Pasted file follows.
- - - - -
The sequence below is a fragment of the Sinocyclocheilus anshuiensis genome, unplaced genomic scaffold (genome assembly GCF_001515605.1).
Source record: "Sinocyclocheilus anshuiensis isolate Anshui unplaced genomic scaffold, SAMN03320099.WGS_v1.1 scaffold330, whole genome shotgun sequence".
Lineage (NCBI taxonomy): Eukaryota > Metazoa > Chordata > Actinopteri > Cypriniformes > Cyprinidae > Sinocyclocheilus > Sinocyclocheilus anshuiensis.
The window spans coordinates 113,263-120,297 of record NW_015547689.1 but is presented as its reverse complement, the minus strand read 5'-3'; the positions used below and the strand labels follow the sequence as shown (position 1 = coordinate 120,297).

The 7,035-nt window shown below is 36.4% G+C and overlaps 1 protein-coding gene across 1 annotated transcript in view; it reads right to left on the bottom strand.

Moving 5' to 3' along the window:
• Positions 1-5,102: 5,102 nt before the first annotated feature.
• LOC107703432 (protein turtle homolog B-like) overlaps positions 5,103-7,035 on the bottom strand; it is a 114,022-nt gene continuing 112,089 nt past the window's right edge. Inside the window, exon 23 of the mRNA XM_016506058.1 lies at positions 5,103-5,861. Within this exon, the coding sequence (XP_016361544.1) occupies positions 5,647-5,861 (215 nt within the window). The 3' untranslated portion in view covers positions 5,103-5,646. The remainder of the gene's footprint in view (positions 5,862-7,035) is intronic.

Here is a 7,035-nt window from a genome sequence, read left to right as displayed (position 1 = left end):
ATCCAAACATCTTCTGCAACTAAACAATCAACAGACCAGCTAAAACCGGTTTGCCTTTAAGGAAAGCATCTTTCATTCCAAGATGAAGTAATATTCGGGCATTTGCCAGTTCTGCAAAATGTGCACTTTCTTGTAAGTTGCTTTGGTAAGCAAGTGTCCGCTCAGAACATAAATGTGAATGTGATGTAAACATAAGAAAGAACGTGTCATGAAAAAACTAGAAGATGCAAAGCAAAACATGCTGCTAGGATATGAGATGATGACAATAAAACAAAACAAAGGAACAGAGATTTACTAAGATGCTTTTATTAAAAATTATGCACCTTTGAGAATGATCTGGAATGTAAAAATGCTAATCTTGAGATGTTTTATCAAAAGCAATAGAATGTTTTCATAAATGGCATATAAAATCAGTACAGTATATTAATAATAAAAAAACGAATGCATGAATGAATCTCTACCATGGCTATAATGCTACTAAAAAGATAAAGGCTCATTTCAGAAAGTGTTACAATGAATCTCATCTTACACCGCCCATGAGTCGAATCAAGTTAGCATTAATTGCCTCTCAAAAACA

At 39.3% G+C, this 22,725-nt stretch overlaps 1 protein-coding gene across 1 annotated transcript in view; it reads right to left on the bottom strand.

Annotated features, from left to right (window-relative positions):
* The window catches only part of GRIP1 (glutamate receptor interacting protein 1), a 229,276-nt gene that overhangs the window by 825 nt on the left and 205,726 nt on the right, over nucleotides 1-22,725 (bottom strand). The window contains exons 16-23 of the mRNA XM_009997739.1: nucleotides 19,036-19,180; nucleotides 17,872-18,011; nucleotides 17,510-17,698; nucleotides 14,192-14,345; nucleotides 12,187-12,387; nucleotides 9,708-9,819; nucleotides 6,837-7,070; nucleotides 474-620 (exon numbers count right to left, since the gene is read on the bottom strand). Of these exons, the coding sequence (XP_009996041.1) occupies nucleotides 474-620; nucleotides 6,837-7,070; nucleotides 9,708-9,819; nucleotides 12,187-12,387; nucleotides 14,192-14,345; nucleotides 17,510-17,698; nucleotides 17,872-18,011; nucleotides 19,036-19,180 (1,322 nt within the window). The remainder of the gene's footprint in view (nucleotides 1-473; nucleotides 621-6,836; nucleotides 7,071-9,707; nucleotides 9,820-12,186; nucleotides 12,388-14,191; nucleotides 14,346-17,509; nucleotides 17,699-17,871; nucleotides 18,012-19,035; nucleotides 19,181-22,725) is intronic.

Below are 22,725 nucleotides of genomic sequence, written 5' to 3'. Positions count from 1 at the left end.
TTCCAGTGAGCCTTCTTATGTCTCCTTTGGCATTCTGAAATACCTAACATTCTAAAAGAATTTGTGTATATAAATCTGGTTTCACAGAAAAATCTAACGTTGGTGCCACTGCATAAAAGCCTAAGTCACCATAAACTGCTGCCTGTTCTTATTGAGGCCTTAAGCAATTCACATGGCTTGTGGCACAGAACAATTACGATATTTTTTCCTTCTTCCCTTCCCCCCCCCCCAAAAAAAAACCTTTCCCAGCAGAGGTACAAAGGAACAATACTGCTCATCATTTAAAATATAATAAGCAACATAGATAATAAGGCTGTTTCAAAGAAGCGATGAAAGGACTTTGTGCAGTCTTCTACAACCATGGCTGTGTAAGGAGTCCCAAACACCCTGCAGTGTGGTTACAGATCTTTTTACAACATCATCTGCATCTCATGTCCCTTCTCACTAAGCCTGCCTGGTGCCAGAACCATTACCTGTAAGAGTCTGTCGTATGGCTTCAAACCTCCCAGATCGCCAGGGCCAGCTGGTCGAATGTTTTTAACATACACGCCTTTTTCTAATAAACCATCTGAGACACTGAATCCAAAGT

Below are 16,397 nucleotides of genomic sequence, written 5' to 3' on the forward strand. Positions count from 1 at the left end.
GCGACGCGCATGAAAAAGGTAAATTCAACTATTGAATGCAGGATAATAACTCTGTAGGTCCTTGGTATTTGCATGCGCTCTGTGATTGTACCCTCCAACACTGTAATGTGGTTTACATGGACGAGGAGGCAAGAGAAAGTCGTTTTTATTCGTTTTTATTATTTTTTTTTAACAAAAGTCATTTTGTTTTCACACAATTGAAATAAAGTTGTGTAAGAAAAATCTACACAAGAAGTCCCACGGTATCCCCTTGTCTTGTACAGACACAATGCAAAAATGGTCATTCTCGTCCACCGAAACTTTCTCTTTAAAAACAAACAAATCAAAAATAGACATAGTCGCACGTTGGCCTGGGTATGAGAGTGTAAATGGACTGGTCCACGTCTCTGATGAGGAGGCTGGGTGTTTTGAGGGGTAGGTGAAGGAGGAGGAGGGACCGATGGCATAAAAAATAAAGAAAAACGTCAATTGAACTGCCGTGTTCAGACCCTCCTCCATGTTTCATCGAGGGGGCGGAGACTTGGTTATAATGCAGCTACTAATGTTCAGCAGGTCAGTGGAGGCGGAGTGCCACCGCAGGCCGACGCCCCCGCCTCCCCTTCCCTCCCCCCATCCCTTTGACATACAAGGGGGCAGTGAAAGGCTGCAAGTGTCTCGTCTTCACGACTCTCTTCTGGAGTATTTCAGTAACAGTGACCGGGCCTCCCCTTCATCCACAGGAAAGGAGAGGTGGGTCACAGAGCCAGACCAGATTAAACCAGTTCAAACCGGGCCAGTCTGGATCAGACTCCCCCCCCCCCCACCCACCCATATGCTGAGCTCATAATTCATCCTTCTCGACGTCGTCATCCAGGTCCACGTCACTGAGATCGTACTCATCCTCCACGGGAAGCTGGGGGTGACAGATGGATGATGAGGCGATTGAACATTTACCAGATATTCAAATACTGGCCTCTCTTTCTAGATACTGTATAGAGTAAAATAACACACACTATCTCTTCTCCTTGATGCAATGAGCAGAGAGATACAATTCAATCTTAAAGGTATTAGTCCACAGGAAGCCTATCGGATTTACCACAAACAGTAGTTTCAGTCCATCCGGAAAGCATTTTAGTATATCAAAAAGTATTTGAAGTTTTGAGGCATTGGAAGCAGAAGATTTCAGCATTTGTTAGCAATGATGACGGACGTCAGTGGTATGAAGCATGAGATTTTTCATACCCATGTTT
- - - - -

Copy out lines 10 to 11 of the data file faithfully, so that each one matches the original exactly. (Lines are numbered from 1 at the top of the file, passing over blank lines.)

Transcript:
ATCCAAACATCTTCTGCAACTAAACAATCAACAGACCAGCTAAAACCGGTTTGCCTTTAAGGAAAGCATCTTTCATTCCAAGATGAAGTAATATTCGGGCATTTGCCAGTTCTGCAAAATGTGCACTTTCTTGTAAGTTGCTTTGGTAAGCAAGTGTCCGCTCAGAACATAAATGTGAATGTGATGTAAACATAAGAAAGAACGTGTCATGAAAAAACTAGAAGATGCAAAGCAAAACATGCTGCTAGGATATGAGATGATGACAATAAAACAAAACAAAGGAACAGAGATTTACTAAGATGCTTTTATTAAAAATTATGCACCTTTGAGAATGATCTGGAATGTAAAAATGCTAATCTTGAGATGTTTTATCAAAAGCAATAGAATGTTTTCATAAATGGCATATAAAATCAGTACAGTATATTAATAATAAAAAAACGAATGCATGAATGAATCTCTACCATGGCTATAATGCTACTAAAAAGATAAAGGCTCATTTCAGAAAGTGTTACAATGAATCTCATCTTACACCGCCCATGAGTCGAATCAAGTTAGCATTAATTGCCTCTCAAAAACA

At 39.3% G+C, this 22,725-nt stretch overlaps 1 protein-coding gene across 1 annotated transcript in view; it reads right to left on the bottom strand.